Cincinnati Chili Batch 10 Finally Done

I finally got around to cooking up batch 10 of my Cincinnati Chili recipe. I threw in a couple new ingredients and it turned out pretty good. It’s still not quite there though. Read on to see the recipe, my notes, and provide your feedback.

Cincinnati Chili Recipe – Batch 10

Ingredients

2 lbs ground beef (85-90% lean)
6 cups cold water

4-6 oz bacon

2 cans tomato paste – (12 oz total)

1 oz bitter chocolate
2 whole cloves
1 tsp cinnamon
2 tsp ground allspice
1 tsp ginger
1 tbsp vanilla

1.5 tsp ground cumin
2.5 tbsp chili powder (dark)
4 tsp salt
2.5 tbsp ground black pepper
3 tbsp white vinegar
2 tbsp Worcestershire sauce
1/2 tbsp granulated garlic
4 bay leaves
1 tsp onion powder
3 tsp turmeric
2 tsp ground coriander
3 tbsp yellow mustard
1 tsp lemon juice

Cooking Instructions

Dice bacon and cook on medium heat until lightly browned. Turn off burner.

Remove the bacon and let dry on paper towel. Leave the bacon grease behind and let cool partially.

Add ground beef and then turn heat back up to medium high. Stir and chop up ground beef until there are no large chunks left.

When ground beef just starts to get a little color, add the water and stir.

Put on high heat and mix in well — will turn to a thick ugly red liquid.

Do this before adding other ingredients. May need to add water if it’s too thick.

Add other ingredients — mix in and bring to a boil.

Boil for 15 minutes stirring regularly.

Crunch up the cooked bacon into very tiny pieces then add back to chili.

Simmer lightly for 1 hour with lid on or barely ajar. When simmering the fat will float to the top.

Once it has partially cooled, skim the fat from the top.

Remove cloves and bay leaves. Let cool and refrigerate.

When it’s in the refrigerator for a few hours you will likely be able to skim off more of the fat from the top.

Version 10 notes

It’s getting closer. The bacon was an ingredient I noticed in the aftertaste. It might actually be sausage though. Or it may not even be in there. It doesn’t stand out in this batch that much.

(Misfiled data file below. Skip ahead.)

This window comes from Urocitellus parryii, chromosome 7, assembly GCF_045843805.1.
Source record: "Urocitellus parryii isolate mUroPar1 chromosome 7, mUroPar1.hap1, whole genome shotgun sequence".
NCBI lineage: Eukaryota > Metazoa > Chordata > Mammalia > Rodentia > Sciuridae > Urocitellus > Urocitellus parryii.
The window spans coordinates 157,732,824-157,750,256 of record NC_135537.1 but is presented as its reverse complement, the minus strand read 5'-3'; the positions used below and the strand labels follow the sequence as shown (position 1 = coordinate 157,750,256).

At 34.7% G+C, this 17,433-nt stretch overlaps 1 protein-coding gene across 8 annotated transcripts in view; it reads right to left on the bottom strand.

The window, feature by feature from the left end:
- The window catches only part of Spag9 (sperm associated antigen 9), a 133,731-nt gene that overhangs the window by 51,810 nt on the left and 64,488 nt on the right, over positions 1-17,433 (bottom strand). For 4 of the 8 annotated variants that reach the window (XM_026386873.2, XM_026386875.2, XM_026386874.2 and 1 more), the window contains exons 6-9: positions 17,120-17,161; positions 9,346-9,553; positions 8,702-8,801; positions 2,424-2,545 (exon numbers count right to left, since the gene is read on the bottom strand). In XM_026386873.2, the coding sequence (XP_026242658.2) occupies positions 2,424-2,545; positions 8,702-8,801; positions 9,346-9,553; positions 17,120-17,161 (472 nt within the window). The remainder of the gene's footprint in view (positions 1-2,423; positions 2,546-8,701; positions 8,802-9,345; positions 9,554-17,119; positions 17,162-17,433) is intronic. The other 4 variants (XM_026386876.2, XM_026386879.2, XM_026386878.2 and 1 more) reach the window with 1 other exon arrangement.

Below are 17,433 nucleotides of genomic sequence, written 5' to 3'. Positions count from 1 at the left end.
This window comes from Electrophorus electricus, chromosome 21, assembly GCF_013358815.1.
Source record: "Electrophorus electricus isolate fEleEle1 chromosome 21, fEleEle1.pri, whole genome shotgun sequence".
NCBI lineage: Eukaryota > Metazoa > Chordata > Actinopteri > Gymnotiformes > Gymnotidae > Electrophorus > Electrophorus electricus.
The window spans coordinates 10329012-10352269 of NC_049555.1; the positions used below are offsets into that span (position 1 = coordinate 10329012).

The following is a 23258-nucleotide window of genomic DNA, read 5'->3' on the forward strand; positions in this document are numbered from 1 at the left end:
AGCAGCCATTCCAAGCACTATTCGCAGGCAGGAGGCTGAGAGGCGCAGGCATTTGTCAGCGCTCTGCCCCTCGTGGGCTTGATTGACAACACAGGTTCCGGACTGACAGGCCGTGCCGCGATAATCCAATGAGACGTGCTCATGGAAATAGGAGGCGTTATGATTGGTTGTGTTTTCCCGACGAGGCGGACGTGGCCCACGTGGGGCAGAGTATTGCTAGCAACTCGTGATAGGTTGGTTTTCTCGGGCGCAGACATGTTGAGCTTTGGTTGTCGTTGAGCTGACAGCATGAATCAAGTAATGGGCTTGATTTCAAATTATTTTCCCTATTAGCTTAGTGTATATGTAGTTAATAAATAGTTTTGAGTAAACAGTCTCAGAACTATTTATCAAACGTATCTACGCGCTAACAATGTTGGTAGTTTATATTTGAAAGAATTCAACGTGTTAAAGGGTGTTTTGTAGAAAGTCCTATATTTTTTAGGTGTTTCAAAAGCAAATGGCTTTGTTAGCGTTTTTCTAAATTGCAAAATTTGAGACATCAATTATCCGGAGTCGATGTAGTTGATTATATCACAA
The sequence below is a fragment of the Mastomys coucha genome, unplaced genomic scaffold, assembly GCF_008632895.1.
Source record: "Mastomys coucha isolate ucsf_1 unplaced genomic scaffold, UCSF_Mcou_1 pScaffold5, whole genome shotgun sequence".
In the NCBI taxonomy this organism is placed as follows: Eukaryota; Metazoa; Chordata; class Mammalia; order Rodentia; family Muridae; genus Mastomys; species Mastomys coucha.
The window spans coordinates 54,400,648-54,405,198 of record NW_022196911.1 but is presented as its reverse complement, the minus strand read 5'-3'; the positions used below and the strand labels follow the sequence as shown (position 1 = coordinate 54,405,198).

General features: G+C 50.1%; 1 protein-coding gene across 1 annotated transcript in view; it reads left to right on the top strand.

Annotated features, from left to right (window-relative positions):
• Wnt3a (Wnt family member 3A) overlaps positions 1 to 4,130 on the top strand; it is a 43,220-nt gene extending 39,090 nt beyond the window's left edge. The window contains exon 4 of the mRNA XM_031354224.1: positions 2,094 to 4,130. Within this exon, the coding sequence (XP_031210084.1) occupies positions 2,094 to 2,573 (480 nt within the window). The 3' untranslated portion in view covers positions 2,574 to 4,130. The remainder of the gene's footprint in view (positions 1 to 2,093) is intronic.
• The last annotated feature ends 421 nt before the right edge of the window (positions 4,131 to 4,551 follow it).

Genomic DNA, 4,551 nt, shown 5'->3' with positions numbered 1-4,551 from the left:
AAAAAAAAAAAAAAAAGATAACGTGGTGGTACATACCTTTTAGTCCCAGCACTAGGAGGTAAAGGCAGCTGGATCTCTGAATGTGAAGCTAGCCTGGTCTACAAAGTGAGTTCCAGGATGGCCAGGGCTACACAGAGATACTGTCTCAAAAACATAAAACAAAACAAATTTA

Good heat level — maybe a little more (more black pepper?).

While this batch is good — I still think there’s something missing. Time to read up on Greek cooking to get more ingredient ideas.

My notes for next time:

More lemon juice
Trim a little from the sweet spices
More vinegar

I’m going to try to do a side by side comparison to the canned stuff I brought back a month ago. To get some ideas of what to change.

Let me know if you have any thoughts.

Cheers!

2003/4/18 — had some left-over of this that I had in the freezer last night. It’s just not right. If you’re going to try a recipe, I’d suggest starting with number 9 .

16 Comments

Add Yours

I haven’t made this one yet, but I’m suspicious about the preparation- seems a little high maintenance. On the other hand, Cincinnati IS known as porkopolis, and I can easily see bacon fat working its way in there. In an actual Skyline (and I do bow to the southeast at least once every day), the chili pot pretty much just simmers all day. If there’s skimming going on, I never noticed it. One thing I noticed about the mustard (excellent idea, by the way): preparing it fresh from powder gives you a truly intense flavor. Colman’s is the brand I found, and I’d recommend it.

Someone probably already told you this but you can buy Cincinnati chili mix in an envelope for about a buck and make a big batch.
Its sold as Gold Star or Cincinnati Recipe.
Tastes just like the real thing. Or at least close enough if your having a craving.
Next time you are here load up your suitcase with the stuff.
I don’t think there is bacon in Cincy Chili.

I’ve tried the Cincinnati Recipe chili mix. It’s pretty good, but it’s no Skyline Chili. One thing that bothered me was that it’s way too salty. I’ll probably post a message about it specifically in a few days.

RE: Bacon — yeah, I know there’s no bacon — now I do anyway. Someone once commented that there was a pork taste — and I had bacon around — so I tried it.

Cheers,
Jeff

Just got back from Dayton, OH, which was close enough (thank the Gods) for a visit to the Mother Ship. I came away with two thoughts. First, I’m definitely thinking curry powder. Don’t know what it’s doing in there, but I sure taste it. Second, I’m no longer certain about the role of tomato in this chili. The color just doesn’t seem right. It’s lighter than anything I’ve been able to make at home, particularly the juices. Almost an orange. I haven’t been brave enough to try a new recipe yet (still loyal to #9), but this is what I’m thinking.